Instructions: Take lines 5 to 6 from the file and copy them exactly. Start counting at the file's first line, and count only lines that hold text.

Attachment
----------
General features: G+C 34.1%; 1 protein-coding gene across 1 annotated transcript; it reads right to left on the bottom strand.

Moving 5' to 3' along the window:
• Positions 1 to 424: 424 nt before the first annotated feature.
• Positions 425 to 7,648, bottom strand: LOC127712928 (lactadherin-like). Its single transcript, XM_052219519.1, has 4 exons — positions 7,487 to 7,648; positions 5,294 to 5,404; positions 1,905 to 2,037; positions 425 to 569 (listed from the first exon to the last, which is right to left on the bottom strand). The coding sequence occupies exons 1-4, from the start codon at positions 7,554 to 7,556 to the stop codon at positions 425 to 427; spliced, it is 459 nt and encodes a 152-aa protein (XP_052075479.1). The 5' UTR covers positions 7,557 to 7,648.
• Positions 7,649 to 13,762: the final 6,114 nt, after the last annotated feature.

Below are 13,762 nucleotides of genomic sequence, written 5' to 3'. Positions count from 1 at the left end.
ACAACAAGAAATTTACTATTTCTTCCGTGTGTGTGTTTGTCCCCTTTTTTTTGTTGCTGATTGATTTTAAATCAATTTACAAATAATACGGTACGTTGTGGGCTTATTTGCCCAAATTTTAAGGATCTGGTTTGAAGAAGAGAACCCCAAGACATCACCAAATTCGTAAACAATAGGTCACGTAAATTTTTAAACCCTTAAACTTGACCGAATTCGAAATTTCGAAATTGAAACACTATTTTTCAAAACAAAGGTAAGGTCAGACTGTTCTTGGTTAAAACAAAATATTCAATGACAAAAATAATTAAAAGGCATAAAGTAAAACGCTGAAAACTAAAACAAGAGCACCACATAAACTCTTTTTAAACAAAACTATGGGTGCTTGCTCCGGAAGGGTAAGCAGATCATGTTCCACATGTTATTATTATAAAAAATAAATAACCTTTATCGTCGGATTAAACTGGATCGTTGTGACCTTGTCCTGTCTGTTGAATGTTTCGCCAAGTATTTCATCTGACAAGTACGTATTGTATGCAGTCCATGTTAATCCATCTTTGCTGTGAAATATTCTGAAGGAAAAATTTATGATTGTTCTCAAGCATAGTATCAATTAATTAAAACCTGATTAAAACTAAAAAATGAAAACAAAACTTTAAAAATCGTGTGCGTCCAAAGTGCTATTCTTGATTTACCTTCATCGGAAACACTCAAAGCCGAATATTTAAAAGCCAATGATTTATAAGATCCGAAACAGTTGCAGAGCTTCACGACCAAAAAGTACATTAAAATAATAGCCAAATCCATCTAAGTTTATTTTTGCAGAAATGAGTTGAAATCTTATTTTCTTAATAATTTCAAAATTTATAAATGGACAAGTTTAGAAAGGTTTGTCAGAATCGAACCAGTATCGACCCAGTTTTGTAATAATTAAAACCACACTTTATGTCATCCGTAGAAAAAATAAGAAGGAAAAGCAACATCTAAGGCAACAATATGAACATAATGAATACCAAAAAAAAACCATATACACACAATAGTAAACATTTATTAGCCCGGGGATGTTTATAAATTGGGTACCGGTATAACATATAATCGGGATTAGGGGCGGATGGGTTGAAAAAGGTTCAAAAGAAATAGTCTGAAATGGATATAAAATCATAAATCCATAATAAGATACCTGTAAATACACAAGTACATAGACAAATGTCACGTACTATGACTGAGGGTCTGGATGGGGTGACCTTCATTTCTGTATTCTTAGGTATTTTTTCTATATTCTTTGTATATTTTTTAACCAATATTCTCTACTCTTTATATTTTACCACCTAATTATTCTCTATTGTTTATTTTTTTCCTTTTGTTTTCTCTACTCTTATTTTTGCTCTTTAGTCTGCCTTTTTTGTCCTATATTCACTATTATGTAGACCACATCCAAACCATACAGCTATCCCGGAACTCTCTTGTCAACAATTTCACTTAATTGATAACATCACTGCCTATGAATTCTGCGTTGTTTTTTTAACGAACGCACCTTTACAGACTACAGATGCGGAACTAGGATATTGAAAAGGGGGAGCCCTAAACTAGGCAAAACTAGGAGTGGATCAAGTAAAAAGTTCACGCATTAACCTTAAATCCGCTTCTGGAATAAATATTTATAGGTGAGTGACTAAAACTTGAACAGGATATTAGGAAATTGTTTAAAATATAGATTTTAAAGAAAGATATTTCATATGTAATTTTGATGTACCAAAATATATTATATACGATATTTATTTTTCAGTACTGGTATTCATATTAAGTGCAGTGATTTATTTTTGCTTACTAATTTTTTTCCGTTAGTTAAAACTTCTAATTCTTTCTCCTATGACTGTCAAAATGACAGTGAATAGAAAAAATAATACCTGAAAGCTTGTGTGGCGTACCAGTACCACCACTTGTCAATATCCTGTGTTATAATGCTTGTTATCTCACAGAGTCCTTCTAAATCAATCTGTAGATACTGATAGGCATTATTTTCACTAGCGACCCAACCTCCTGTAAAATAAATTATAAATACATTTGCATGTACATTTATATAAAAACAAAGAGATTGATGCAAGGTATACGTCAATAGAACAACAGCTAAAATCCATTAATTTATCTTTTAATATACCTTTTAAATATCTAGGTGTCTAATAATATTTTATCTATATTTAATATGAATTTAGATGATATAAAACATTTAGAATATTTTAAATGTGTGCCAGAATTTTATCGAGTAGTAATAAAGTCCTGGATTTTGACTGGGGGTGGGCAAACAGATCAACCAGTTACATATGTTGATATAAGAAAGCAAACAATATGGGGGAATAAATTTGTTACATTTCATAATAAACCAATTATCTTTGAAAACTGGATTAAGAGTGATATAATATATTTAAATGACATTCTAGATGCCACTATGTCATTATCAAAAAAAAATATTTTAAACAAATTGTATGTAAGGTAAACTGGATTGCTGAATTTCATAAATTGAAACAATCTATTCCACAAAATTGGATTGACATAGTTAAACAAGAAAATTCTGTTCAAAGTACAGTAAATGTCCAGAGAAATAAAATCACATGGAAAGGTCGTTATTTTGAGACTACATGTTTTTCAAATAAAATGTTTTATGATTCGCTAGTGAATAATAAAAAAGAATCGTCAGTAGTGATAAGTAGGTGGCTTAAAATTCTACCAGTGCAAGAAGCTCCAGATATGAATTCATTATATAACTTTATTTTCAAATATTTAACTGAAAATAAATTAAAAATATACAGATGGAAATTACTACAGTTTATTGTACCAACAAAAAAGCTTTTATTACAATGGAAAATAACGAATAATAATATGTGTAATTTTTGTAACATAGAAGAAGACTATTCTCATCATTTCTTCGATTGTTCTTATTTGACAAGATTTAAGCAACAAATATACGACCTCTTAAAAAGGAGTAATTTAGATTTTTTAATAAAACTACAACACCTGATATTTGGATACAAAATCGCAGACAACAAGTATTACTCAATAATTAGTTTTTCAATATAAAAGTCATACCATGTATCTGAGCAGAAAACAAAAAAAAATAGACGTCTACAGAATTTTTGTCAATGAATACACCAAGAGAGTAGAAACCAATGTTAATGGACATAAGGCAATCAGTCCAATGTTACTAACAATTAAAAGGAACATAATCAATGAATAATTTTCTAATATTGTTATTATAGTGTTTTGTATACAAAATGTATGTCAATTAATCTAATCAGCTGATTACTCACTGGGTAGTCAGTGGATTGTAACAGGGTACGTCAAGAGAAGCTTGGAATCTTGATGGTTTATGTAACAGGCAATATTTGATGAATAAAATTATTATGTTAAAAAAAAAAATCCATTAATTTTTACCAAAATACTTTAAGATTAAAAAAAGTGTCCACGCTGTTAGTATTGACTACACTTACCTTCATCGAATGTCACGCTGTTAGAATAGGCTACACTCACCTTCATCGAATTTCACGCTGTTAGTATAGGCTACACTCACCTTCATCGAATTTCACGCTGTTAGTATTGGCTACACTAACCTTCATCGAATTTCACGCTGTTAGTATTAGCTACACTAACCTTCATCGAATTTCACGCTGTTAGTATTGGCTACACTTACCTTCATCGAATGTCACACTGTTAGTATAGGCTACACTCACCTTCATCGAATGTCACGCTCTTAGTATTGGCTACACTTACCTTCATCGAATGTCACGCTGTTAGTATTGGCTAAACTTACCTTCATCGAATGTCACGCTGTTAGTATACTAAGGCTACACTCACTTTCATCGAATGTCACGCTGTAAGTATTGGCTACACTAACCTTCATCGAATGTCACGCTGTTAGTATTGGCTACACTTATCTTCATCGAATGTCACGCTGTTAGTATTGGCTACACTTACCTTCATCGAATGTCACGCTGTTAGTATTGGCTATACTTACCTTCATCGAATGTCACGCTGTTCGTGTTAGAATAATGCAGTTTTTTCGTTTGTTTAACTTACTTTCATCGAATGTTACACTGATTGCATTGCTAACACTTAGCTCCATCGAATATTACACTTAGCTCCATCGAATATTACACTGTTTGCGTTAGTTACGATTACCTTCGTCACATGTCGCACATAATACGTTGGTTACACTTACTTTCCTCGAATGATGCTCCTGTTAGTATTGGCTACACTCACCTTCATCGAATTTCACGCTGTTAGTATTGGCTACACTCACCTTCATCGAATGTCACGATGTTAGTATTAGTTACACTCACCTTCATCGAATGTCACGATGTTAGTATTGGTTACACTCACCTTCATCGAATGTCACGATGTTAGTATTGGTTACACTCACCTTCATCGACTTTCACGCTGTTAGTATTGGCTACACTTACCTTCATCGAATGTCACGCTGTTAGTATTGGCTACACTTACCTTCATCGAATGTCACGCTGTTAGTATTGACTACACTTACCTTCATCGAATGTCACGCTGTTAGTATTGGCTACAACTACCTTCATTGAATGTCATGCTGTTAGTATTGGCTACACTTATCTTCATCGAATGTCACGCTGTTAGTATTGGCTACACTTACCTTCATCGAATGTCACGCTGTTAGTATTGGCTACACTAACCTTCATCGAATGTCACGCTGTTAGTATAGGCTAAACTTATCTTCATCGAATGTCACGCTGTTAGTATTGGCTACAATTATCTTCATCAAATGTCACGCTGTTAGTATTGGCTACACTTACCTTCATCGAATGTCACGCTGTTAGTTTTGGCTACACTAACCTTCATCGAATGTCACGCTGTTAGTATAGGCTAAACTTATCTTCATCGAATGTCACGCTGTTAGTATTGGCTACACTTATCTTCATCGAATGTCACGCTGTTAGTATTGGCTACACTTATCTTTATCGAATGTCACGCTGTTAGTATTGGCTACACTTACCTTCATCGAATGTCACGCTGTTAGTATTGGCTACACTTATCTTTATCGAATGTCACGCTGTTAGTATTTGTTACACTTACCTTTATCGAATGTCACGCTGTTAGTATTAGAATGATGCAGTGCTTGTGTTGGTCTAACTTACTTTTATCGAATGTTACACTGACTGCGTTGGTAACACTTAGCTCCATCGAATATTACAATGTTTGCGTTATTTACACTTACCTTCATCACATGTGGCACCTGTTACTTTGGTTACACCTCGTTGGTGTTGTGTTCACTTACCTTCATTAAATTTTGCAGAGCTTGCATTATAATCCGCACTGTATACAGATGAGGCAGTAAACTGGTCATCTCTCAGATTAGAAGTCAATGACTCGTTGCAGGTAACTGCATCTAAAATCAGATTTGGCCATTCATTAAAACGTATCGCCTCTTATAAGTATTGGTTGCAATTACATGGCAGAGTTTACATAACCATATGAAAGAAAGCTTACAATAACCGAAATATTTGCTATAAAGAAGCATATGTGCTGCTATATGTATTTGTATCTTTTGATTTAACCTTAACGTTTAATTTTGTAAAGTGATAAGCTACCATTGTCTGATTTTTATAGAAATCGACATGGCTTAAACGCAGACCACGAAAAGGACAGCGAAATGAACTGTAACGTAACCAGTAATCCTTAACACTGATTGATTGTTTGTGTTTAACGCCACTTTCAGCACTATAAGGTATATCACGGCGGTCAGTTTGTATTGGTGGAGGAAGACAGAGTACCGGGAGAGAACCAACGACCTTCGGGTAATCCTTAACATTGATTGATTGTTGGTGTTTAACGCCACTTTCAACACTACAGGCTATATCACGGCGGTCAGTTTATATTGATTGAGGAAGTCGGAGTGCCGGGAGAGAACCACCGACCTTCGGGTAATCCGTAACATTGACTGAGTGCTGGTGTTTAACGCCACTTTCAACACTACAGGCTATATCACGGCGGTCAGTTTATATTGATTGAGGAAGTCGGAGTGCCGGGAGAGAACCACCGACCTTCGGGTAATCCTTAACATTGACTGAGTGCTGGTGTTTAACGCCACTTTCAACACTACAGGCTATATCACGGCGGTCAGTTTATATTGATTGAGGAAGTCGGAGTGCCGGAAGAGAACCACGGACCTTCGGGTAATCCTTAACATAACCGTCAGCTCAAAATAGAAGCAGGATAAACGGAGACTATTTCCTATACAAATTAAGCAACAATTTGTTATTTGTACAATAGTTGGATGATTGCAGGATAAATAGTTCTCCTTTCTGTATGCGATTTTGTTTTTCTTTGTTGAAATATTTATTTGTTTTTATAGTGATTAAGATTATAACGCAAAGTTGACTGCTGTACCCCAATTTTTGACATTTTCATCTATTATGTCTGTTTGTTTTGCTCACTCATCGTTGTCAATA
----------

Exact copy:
• Positions 7,649 to 13,762: the final 6,114 nt, after the last annotated feature.

Below are 13,762 nucleotides of genomic sequence, written 5' to 3'. Positions count from 1 at the left end.